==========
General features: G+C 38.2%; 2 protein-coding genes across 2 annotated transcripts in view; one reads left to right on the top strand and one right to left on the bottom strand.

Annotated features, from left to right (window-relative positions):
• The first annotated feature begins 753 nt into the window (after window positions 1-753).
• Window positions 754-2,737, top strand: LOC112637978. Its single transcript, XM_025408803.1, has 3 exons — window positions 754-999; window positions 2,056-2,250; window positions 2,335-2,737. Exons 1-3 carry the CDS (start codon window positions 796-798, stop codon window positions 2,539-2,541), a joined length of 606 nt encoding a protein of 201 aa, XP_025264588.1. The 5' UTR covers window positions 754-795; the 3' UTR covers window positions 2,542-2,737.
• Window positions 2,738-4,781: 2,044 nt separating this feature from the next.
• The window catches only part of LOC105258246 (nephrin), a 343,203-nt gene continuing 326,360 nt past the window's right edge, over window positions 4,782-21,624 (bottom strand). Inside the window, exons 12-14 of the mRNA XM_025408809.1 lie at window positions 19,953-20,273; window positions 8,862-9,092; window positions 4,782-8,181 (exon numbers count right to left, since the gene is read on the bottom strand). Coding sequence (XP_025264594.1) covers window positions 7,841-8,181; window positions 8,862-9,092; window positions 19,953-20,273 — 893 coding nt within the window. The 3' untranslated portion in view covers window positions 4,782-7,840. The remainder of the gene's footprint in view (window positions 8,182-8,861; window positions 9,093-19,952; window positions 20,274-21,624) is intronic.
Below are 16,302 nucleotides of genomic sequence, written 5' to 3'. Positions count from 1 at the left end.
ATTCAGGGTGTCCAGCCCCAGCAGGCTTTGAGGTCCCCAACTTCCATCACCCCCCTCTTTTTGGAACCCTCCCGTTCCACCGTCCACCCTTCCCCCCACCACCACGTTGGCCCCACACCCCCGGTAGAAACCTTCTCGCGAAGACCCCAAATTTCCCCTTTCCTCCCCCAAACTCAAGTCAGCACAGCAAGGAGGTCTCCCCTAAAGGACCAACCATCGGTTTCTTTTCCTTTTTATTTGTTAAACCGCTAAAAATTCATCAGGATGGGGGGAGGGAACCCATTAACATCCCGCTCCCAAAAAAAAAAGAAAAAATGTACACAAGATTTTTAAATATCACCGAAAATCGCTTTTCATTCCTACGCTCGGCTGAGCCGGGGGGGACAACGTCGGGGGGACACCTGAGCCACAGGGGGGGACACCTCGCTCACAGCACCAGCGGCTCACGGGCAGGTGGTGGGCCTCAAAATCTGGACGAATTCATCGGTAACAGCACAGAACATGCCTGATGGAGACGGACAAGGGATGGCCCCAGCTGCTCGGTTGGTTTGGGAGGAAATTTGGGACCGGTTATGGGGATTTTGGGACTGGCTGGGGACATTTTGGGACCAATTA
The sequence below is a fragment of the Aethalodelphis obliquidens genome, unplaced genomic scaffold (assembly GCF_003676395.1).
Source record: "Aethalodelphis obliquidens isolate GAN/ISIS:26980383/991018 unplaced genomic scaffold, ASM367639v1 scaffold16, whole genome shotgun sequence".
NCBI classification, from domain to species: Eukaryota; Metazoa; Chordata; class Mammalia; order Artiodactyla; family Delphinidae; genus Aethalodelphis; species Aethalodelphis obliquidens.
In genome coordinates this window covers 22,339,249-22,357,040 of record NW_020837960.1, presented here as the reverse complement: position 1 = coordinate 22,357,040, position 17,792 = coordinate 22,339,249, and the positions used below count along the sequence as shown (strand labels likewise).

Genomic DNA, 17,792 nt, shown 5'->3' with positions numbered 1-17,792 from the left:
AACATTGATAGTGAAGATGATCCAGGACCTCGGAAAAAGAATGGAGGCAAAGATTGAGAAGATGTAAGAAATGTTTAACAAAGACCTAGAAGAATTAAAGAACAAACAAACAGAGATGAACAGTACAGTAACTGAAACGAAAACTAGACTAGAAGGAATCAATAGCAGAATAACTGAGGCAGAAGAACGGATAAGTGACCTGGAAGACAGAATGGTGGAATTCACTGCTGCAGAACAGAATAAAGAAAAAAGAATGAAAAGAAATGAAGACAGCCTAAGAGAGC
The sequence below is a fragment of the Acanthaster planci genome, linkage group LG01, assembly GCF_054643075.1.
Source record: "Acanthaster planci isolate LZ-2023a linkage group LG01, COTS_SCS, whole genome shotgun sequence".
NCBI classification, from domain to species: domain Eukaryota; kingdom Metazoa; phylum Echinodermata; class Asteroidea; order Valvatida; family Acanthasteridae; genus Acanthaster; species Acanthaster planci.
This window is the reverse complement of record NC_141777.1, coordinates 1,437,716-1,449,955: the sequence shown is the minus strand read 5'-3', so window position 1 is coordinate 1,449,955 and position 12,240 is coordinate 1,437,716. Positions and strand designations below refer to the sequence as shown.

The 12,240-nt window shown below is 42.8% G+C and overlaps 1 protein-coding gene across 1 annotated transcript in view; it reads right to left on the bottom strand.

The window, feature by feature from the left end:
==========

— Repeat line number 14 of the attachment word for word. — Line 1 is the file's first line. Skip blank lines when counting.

AACATTGATAGTGAAGATGATCCAGGACCTCGGAAAAAGAATGGAGGCAAAGATTGAGAAGATGTAAGAAATGTTTAACAAAGACCTAGAAGAATTAAAGAACAAACAAACAGAGATGAACAGTACAGTAACTGAAACGAAAACTAGACTAGAAGGAATCAATAGCAGAATAACTGAGGCAGAAGAACGGATAAGTGACCTGGAAGACAGAATGGTGGAATTCACTGCTGCAGAACAGAATAAAGAAAAAAGAATGAAAAGAAATGAAGACAGCCTAAGAGAGC